From the Archives: Aida at the Met
By Peter Clark
If any single opera is most associated with the Metropolitan Opera, it would be Verdi’s Aida. The monumental exotic scenes and passionate human dramas, all set to soaring melodic music, are the epitome of the grand opera an audience expects at the Met. That’s probably why Aida was the most performed opera in the repertory until the popularity of Franco Zeffirelli’s La Bohème production gave that opera an edge in the total number of performances in recent years.
The first of the Met’s eight Aida productions premiered in 1886 and was sung in German, with the eminent Wagner disciple Anton Seidl conducting and Therese Herbert-Förster, wife of famed operetta composer Victor Herbert, in the title role. After Italian opera returned to the Met in 1891, Aida became a repertory staple. From the 1893–94 season until 1944–45, Aida was in repertory for every Met season. Even after that long stretch, there was rarely a season without it; only one season between 1945 and the end of the Rudolf Bing regime in 1972 did not include Aida.
Among the fabled artists of the 1890s who enjoyed acclaim in Aida were one of the first American star sopranos, Lillian Nordica (pictured above); the great Wagnerian soprano Lilli Lehmann; the creators of the roles of Otello and Iago in Verdi’s Otello, Francesco Tamagno and Victor Maurel; and the most admired tenor of the period, Jean de Reszke. The latter was also the most famous Siegfried, Tristan, Faust, and Roméo of the day, and a handsome matinee idol with an immense following.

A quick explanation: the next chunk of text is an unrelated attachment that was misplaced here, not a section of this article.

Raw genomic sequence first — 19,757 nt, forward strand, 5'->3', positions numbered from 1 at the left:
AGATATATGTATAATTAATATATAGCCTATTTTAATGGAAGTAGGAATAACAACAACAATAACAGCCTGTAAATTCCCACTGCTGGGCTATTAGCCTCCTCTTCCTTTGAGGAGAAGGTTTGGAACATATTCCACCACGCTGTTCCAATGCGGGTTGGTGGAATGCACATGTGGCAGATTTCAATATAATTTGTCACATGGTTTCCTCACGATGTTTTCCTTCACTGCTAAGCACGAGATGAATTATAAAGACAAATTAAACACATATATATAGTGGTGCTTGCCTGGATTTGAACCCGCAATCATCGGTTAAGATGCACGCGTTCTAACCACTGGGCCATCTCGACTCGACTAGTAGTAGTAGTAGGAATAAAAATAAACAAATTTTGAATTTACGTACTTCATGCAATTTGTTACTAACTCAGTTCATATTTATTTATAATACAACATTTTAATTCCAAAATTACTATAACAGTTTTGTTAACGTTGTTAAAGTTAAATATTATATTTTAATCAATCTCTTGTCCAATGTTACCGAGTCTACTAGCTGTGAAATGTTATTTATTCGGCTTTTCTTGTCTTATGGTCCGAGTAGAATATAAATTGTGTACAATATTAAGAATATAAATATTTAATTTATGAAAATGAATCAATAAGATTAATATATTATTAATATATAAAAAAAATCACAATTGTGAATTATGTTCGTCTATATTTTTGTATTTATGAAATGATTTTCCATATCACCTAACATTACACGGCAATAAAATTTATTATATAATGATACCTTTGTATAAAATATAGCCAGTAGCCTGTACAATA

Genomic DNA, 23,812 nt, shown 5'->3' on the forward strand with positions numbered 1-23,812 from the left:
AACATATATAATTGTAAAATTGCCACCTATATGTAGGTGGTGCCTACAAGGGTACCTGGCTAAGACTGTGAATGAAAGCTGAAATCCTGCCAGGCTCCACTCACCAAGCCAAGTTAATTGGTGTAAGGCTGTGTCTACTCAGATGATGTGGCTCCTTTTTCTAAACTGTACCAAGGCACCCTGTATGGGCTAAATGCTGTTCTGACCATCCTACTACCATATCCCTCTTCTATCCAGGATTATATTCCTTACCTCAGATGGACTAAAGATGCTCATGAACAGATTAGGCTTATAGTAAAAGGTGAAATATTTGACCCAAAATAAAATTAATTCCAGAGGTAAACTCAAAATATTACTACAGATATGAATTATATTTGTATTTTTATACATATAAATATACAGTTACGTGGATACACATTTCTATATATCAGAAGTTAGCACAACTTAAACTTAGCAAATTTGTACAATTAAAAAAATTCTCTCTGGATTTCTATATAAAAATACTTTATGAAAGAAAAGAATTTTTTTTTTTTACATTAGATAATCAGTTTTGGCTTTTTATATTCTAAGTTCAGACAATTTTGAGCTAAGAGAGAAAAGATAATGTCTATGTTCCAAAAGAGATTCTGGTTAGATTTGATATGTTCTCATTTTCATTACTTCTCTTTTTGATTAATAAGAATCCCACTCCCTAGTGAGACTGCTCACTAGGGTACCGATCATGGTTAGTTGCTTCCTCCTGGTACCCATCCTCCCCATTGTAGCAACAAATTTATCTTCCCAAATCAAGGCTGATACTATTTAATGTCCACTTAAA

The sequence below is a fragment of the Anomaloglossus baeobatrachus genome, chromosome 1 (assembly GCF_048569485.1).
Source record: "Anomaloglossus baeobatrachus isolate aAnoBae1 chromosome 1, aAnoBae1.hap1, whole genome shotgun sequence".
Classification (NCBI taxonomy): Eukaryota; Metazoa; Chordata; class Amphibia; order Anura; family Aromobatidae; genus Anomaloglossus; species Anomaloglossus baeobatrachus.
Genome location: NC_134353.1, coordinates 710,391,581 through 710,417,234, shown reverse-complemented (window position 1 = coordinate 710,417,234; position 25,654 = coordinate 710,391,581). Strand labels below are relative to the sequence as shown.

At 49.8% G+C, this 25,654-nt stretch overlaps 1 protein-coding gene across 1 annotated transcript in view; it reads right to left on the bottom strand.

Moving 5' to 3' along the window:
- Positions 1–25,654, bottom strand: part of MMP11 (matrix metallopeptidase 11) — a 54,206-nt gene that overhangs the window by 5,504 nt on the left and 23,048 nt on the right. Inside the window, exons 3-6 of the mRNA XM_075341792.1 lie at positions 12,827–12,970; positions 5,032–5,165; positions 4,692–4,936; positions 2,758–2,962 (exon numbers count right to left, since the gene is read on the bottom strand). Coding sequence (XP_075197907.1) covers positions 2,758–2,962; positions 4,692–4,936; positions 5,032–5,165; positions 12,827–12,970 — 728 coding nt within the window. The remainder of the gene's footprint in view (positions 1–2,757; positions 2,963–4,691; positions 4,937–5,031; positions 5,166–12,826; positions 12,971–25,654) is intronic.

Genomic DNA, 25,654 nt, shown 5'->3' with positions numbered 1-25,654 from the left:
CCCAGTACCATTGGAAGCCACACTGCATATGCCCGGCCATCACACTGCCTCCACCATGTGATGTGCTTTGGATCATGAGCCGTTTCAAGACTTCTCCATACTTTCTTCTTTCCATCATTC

In 1908, Giulio Gatti-Casazza became General Manager of the Met and brought with him Arturo Toscanini as his chief conductor. The Italian team opened their first season with a new production of Aida (pictured above) featuring elaborate sets designed by Milanese artists Mario Sala and Angelo Parravicini and costumes by Maison Chiappa. Toscanini conducted a cast that presented renowned Czech soprano Emmy Destinn in her Met debut, and four of the company’s biggest stars: Louise Homer, Enrico Caruso, Antonio Scotti, and Adamo Didur. It was a fitting inauguration of the longest managership in Met history; Gatti-Casazza remained General Manager until 1935.
A new production in 1923, with sets by Parravicini and costumes by Ethel Fox, lasted in the Met’s repertory for nearly three decades until Rudolf Bing commissioned a new production in 1951 from director Margaret Webster and designer Rolf Gérard. The Radamès in 1923 was Giovanni Martinelli, who holds the record for the most appearances in that demanding role, with 123 performances. Zinka Milanov (pictured below), who sang Aida in the premiere of the Webster production of 1951, holds the record for the title role with 75 performances.
Subsequent Aida productions premiered in 1963 (by Nathaniel Merrill and Robert O’Hearn), in 1976 (by John Dexter, David Reppa, and Peter J. Hall), and in 1988 (by Sonja Frisell, Gianni Quaranta, and Dada Saligeri). These Aida casts have been filled with legendary artists too numerous to list here. But it should be noted that Frisell’s staging is the longest lasting Aida production in Met history.